On the rear panel there are one each phono, line, and line-on-XLR inputs, plus single optical, coaxial, AES-EBU (XLR), and asynchronous USB digital ports. A LAN port accommodates local network connection (there is no Wi-Fi on board), while two HDMI-looking ports allow for connection of other, similarly equipped future Micromega components. Outputs consist of a pair of speaker outs on impressively heavy, custom metal multiway jacks, and a pair of XLR pre-outs. There are no unbalanced (RCA-jack) pre-outs, so serving a non-XLR power amp would require adapters—not ideal. There’s also a single subwoofer output, low-passed at 400 Hz (you use your sub’s filter for actual crossover-ing), and an IEC-power-cord socket.

I set up the Micromega in my system very simply: speaker outs to my senior-status but still highly capable Energy v2.2 monitors, with digital sources comprising an Oppo BDP-105D disc player (via coaxial digital) and a Mac-based DLNA music server for network streaming.

An M-One-range white paper on Micromega’s website goes into the M-150’s audio-engineering bona fides at some length. Salient points include 32-bit/738-kHz internal digital-audio architecture and D-to-A capability, and balanced- audio layout from the D/A converters through the audio outputs. The M-150’s dual-mono circuit topology extends from the power supplies to the speaker outputs, exploiting a compact yet high-capacity power supply architecture Micromega refers to as a “resonance supply.” This I take to be a variant of switch- mode design, a concept that’s a bit like the front half of a class-D amp in that it can respond to instantaneous power demands without requiring the bulky, highly regulated current storage of conventional power-supplies, a factor leveraged in the Micromega’s super-slim design. The same factor dictates the forced-cooling tunnel that runs transverse across the M-150, venting via small grilles on each side and serviced by an ultra-quiet, mag-bearing fan. I could hear this running from the listening position, but only on silent or very-near-silent passages.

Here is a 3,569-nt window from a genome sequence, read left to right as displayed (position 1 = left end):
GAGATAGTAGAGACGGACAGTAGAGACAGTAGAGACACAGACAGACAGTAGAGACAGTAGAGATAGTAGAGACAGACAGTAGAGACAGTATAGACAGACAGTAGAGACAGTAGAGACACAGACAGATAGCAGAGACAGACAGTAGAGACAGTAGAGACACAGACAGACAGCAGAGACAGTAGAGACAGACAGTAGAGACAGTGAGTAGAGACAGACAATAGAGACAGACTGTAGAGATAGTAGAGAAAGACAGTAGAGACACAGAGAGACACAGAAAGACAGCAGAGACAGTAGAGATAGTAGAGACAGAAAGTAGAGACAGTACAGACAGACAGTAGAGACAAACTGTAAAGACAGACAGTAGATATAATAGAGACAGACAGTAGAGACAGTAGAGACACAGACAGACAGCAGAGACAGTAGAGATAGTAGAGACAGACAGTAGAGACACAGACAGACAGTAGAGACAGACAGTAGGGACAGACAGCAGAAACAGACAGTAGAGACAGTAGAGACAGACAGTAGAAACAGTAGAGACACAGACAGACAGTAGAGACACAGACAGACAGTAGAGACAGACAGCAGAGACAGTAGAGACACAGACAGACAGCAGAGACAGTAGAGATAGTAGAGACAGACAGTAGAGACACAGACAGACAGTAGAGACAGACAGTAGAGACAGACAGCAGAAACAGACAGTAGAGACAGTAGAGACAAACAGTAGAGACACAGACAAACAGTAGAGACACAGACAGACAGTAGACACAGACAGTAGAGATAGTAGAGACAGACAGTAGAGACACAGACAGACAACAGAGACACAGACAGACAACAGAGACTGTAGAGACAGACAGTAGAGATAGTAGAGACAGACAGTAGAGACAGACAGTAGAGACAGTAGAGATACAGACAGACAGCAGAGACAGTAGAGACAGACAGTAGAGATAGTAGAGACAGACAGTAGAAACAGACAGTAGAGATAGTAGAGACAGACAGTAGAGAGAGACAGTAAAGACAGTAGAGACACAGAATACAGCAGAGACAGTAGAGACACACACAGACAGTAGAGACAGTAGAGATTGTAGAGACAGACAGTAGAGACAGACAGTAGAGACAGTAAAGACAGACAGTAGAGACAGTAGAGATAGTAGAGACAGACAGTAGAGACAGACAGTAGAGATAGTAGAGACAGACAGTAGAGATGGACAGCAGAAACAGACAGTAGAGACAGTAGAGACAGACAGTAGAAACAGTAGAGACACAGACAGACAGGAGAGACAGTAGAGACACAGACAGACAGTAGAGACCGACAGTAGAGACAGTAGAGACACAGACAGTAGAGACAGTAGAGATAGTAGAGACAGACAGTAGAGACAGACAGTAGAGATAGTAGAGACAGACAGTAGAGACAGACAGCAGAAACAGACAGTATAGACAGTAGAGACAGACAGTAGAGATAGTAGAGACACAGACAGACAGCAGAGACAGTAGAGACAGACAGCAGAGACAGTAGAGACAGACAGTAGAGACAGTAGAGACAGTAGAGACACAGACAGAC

All this goodness promised a high level of sonics, and I was not disappointed. First off, the M-150’s svelte form belies one highly capable, substantially powerful amplifier. I noted no shortfall relative to my everyday 150-watts-per power amp, whatsoever, so that highly dynamic material such as my long-serving CD of the Sheffield “Drum Record” reproduced at lifelike levels with no evident loss of punch or leading-edge snap. This kind of dynamism translated to wonderful effect on Keith Richard’s weirdly well-recorded 1992 solo opus, Main Offender. The opening of “Wicked as it Seems,” a classic Keef-riff, drums, and bass stripper, sliced the air with authority and then some. Of particular note, the leading edge of Steve Jordan’s naked snare whacks sounded about as live as any drum has sounded in my room, even at near-life levels.

Aural detail and transparency scored just as high. A streamed stereo DSD file of Britten’s “Simple Symphony” (Nordic) features an unusually present, vibrant string sound that can seem almost overdone, but is true to an energetic string orchestra that’s really “digging in” in a vibrant hall. The M-150 delivered the full experience, with rich, woody sonorities and a full range of dynamic shading, such that Britten’s subtle counterpoint weaving bowed and pizzicato lines was vivid and easy to follow.